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Oops, You've Been Hacked! 6 December 2001 Edition
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What do you do if you find that your, or your customer's websites have been hacked?

While it might be tempting to curses and swear, then hope that nobody has noticed -- that's probably not going to save the day.

Of course if you act very quickly, and have superb recovery systems in place, you might just get things back to normal before anyone notices -- but this is unlikely. Hackers tend to strike in the middle of the night when you and your support team are tucked away in their beds. Unfortunately the rest of the world is wide awake and probably spreading the word before you've even thrown the alarm clock across the room.

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Here are my tips to handling the situation, should you be faced with having your site, or sites you are responsible for, hacked.

First up -- if news has already gotten out -- don't bother denying it. If you say "no, we haven't been hacked" then the clever people will wonder if you can even recognise a hack when you see one and such a statement will reduce the credibility of any further claims you might make.

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    Secondly, remind yourself, your customers, and anyone else who is interested that there is no such thing as an "unhackable" website.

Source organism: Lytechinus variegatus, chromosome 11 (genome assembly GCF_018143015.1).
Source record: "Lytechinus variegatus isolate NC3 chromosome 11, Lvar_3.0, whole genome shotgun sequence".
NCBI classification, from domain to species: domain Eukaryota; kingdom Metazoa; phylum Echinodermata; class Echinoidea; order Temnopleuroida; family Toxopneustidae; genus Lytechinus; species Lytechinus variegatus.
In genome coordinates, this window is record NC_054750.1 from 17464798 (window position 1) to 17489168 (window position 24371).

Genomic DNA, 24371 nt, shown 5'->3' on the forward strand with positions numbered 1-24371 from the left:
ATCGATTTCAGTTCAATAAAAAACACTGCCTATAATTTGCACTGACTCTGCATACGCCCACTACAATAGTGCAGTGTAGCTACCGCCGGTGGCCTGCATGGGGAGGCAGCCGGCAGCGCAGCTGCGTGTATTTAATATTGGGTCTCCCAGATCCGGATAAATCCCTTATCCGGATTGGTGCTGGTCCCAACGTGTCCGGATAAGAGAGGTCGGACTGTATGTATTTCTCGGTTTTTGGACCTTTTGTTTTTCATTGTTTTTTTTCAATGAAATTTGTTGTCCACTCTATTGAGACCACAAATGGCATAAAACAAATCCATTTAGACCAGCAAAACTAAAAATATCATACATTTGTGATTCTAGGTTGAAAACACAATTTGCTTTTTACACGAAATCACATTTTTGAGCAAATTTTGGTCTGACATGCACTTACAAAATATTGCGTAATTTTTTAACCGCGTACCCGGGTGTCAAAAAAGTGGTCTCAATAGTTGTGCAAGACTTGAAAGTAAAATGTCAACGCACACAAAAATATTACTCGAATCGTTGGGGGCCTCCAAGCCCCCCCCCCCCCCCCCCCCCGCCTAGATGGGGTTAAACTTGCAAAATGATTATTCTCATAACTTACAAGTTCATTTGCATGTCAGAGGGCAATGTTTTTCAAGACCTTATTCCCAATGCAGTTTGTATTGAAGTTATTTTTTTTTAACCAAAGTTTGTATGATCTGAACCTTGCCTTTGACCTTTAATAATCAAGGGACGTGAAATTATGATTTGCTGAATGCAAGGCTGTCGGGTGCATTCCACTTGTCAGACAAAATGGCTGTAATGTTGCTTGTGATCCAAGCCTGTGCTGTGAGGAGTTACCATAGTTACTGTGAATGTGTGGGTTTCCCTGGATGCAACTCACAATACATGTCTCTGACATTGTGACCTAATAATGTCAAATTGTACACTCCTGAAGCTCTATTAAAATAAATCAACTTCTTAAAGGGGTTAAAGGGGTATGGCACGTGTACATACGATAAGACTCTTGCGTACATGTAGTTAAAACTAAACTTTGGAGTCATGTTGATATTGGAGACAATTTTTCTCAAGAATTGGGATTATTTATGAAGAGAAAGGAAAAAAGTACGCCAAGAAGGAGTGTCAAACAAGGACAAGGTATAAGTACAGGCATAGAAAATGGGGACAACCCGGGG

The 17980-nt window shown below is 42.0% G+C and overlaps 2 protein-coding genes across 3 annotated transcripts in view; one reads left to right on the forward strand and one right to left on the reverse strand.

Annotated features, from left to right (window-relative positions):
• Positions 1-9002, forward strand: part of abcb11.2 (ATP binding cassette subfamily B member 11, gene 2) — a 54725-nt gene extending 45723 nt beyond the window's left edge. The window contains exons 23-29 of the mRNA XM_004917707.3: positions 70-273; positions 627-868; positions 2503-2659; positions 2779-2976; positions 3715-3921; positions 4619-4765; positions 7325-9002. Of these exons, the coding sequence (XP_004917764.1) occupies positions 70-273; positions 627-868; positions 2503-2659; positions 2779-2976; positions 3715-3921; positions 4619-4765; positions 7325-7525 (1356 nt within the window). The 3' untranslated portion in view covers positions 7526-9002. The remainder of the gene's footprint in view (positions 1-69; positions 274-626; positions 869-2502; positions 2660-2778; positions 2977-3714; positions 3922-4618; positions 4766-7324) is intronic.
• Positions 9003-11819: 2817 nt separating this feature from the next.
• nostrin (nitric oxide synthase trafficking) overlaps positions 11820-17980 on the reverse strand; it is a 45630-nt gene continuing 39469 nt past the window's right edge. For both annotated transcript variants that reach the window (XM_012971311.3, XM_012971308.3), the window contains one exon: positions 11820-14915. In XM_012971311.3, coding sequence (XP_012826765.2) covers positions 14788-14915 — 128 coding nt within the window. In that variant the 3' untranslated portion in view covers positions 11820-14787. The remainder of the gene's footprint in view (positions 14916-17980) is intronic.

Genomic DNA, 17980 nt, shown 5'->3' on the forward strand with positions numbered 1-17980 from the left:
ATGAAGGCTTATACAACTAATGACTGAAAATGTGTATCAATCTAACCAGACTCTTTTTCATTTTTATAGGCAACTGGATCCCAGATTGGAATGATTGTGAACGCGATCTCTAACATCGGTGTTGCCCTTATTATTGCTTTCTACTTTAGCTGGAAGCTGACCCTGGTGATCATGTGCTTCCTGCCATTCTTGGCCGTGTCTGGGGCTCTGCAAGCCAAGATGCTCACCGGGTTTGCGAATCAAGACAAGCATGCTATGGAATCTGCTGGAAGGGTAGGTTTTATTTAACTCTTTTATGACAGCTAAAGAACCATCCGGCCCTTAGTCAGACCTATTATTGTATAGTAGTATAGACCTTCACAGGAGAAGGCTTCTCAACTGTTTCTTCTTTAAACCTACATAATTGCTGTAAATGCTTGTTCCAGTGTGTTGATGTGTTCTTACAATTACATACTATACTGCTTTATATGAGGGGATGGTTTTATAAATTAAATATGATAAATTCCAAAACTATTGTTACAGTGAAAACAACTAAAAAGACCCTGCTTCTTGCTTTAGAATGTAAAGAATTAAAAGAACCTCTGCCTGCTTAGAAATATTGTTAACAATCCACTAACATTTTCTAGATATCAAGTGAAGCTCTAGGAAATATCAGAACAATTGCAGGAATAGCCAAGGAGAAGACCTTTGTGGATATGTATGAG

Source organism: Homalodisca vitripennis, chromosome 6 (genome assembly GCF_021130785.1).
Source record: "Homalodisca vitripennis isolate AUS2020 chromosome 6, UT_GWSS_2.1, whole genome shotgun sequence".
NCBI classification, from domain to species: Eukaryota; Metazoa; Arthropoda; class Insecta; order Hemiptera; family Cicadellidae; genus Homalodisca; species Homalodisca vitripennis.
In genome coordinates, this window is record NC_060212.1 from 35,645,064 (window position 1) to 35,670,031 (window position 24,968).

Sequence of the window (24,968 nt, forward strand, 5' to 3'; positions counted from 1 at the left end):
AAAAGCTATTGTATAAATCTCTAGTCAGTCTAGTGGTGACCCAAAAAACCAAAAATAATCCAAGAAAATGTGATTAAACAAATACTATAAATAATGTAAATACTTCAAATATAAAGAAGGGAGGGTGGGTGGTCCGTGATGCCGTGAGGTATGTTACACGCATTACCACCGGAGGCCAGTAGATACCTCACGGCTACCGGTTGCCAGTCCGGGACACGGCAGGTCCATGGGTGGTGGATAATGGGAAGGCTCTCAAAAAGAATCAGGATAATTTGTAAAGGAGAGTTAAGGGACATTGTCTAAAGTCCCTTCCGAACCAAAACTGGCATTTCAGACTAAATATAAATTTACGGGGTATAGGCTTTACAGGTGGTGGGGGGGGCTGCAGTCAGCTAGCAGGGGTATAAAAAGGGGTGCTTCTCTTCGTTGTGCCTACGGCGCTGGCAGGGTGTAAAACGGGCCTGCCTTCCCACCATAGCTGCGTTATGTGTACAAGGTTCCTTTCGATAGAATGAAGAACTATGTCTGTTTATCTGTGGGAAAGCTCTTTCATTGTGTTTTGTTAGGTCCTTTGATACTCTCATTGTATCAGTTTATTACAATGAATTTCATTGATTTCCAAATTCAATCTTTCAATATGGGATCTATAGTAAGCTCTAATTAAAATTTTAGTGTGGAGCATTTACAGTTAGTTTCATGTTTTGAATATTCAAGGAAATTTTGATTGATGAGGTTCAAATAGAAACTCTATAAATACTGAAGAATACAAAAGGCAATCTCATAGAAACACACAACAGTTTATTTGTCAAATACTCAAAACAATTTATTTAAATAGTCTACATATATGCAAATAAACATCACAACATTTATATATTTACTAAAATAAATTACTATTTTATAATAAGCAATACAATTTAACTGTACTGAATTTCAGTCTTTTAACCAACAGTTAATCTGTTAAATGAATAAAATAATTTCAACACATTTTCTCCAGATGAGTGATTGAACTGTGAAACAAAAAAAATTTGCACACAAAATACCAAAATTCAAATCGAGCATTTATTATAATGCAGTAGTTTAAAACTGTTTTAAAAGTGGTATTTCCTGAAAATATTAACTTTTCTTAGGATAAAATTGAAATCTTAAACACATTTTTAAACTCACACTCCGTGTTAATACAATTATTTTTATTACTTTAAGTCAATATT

If you've been hacked then you're in damned fine company. The New York Times, The Pentagon, Nasa, The FBI, Yahoo, and even Microsoft (on numerous occasions) have all fallen victim to hackers that have defaced their websites.

    The reality is that no matter how much time and effort you spend in shuring up your defenses against hackers, there's no guarantee that your (or anyone's) site won't get hit if you're unlucky enough to be the victim of a persistent and well-equipped cracker.

    Don't get me wrong -- of course you owe it to yourself and your customers to make absolutely sure that any website you administer is as bullet-proof as possible. All the available security patches should be applied, regular password qualification and updating regimes must be in place, and even the physical security of your installation should be considered.

    While it might seem like a total disaster that some pimple-faced geek-kid half a world away has turned your website into his own personal graffiti zone, such an event need not be a total loss.

    If your backup and contingency systems are up to scratch, you will have the chance to impress your customers by restoring things back to normal in a very efficient and professional manner.

    There's also the chance to get a good dose of free publicity.

    Tell the media how you were able to put things right in the blink of an eye (assuming this is the case) and make it clear that the attack has allowed you to further strengthen your defenses.

    When some websites operated by a local developer were hacked yesterday, I doubt that any other website operators or hosting companies were rubbing their hands with glee -- because they know that if the hackers had picked on their machines, they might have found themselves in the same boat.

    Remember -- even if all the known bugs in your OS and webserver are patched -- you don't know how many "yet to be discovered" security holes are lurking, just waiting to be exploited by some dork who wants to show off.

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